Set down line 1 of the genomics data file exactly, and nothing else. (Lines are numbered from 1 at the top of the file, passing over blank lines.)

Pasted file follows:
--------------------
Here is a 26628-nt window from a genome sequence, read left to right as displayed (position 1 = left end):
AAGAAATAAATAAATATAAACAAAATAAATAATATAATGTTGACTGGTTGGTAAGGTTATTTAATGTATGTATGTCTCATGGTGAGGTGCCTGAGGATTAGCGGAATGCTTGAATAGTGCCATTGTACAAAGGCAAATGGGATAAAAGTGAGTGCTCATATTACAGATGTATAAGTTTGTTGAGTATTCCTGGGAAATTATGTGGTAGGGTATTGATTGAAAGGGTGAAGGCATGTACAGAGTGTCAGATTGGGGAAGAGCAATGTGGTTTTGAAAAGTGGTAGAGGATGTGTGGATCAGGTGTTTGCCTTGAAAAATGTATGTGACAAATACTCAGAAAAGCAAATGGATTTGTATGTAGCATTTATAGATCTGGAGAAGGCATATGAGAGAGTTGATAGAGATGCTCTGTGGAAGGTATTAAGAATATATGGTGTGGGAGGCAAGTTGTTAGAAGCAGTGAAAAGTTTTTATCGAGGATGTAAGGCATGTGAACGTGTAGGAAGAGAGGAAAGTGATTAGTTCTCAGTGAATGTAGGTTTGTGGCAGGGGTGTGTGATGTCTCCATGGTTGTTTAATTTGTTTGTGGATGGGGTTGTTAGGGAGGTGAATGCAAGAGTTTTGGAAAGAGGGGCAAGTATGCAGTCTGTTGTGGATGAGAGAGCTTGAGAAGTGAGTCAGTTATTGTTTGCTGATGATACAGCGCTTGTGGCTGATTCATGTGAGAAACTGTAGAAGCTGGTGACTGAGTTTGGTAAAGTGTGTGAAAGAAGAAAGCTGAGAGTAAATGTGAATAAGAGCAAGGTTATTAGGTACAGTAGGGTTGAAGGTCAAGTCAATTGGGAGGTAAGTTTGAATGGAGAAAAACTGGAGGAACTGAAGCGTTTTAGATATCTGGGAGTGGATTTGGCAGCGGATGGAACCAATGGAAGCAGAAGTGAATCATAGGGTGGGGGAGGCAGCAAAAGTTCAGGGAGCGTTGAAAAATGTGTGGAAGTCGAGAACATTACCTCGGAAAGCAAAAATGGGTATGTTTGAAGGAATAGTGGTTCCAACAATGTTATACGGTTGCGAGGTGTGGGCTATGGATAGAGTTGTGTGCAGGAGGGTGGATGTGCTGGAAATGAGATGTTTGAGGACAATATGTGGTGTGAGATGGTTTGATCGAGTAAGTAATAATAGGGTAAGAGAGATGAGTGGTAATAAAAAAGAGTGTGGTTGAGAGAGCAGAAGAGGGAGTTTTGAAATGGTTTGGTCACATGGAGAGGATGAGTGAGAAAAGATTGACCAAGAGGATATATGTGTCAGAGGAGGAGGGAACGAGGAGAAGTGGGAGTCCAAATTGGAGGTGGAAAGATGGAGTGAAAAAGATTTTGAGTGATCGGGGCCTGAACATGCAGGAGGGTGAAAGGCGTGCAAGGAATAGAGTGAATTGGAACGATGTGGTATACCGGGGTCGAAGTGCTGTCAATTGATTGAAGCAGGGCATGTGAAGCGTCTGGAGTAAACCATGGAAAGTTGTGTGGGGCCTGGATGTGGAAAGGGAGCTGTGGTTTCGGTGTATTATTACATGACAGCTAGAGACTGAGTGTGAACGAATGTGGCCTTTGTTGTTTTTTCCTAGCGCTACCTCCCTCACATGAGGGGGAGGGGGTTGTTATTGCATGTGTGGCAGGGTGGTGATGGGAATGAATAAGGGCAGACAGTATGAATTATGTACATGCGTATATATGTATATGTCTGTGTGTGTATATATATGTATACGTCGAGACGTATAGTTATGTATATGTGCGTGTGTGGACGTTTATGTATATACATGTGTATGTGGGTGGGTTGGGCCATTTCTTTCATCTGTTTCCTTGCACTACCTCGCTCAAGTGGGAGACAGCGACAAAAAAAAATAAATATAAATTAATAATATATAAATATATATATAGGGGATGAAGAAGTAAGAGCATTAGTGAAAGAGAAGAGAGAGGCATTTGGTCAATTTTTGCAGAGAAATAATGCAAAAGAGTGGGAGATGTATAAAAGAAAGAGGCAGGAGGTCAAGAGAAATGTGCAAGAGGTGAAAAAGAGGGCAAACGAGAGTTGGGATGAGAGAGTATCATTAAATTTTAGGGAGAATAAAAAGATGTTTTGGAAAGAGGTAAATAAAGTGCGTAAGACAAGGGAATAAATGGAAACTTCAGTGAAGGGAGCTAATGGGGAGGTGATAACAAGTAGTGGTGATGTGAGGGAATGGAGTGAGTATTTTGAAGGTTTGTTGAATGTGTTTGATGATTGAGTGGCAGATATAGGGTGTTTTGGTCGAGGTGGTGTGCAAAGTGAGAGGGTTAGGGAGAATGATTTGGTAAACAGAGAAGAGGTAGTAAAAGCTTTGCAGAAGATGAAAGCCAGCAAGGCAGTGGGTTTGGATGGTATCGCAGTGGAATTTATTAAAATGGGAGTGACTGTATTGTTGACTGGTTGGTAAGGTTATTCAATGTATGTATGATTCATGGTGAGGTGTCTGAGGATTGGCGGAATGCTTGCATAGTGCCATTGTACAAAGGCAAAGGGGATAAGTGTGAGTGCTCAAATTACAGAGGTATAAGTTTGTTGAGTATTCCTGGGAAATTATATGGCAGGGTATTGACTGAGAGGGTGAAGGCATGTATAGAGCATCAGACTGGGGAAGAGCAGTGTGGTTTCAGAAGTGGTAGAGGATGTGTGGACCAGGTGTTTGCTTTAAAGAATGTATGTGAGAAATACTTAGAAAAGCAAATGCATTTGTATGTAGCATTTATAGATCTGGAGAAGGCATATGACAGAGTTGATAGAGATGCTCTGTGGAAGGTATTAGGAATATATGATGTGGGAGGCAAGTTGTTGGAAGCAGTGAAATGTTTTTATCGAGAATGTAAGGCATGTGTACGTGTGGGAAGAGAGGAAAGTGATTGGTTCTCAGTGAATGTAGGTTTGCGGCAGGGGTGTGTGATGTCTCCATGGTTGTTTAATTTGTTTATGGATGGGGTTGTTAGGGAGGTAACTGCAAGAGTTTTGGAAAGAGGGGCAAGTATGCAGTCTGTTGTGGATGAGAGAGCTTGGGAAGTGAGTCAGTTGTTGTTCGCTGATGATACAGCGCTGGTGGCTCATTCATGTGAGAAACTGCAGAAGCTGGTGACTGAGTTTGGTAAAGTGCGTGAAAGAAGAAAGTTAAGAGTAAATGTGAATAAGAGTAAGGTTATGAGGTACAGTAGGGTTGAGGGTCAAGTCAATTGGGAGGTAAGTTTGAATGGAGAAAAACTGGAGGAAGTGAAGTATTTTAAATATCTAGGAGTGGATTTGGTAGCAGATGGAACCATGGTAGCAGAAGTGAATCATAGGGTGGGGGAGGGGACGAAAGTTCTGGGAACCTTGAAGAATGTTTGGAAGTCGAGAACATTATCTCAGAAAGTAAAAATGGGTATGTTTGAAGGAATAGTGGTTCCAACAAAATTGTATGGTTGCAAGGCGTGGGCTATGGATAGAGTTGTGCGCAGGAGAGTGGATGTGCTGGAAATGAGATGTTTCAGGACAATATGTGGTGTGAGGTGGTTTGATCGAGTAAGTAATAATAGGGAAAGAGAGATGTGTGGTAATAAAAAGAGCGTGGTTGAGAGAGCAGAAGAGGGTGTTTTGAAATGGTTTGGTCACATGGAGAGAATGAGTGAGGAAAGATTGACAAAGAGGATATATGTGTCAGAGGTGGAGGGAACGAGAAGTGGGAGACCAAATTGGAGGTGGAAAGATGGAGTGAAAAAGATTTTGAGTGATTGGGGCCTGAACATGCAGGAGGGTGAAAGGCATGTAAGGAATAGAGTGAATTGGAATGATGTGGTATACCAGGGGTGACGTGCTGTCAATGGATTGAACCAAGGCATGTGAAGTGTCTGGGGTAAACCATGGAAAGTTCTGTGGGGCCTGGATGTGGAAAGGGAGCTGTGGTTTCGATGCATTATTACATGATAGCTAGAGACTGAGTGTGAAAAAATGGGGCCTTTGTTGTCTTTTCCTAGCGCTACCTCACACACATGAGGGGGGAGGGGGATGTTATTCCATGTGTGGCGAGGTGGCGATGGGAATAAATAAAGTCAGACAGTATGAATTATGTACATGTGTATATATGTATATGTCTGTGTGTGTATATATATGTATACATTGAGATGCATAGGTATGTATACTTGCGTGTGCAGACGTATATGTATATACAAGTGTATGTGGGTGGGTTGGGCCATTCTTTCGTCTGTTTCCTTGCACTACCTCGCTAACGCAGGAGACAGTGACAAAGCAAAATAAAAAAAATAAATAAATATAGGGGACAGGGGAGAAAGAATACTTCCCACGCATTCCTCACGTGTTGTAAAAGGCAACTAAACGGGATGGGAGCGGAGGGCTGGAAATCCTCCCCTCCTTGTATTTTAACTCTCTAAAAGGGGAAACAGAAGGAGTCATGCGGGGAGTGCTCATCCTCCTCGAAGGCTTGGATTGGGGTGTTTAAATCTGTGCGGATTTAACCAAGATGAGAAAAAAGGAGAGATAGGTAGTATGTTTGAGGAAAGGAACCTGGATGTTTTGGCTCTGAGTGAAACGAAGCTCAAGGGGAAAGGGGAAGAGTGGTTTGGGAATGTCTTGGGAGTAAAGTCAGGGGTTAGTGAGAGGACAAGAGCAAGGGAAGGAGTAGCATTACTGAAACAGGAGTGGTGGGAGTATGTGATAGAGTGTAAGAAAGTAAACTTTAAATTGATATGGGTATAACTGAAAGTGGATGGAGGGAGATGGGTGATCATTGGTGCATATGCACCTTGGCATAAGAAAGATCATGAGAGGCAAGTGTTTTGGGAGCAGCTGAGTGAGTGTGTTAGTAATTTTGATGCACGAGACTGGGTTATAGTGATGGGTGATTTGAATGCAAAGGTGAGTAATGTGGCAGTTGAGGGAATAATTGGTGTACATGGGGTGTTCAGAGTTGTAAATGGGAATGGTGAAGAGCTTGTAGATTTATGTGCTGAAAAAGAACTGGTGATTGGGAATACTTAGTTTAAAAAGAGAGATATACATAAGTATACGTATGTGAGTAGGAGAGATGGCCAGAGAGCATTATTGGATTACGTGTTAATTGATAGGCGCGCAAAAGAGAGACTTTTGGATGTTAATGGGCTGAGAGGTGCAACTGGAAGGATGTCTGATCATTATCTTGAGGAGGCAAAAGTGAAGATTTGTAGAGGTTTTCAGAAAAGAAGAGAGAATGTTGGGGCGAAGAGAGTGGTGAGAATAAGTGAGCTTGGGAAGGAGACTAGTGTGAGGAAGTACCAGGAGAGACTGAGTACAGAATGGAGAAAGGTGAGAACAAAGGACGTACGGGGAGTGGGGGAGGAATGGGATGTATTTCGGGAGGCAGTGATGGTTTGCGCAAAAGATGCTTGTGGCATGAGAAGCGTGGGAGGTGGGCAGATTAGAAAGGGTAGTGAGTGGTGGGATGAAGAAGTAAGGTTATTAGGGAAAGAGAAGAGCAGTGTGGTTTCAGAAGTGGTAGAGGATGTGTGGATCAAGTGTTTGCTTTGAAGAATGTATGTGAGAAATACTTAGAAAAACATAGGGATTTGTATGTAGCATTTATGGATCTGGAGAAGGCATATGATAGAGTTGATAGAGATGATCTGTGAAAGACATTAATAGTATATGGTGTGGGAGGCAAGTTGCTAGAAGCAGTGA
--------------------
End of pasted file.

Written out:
Here is a 26628-nt window from a genome sequence, read left to right as displayed (position 1 = left end):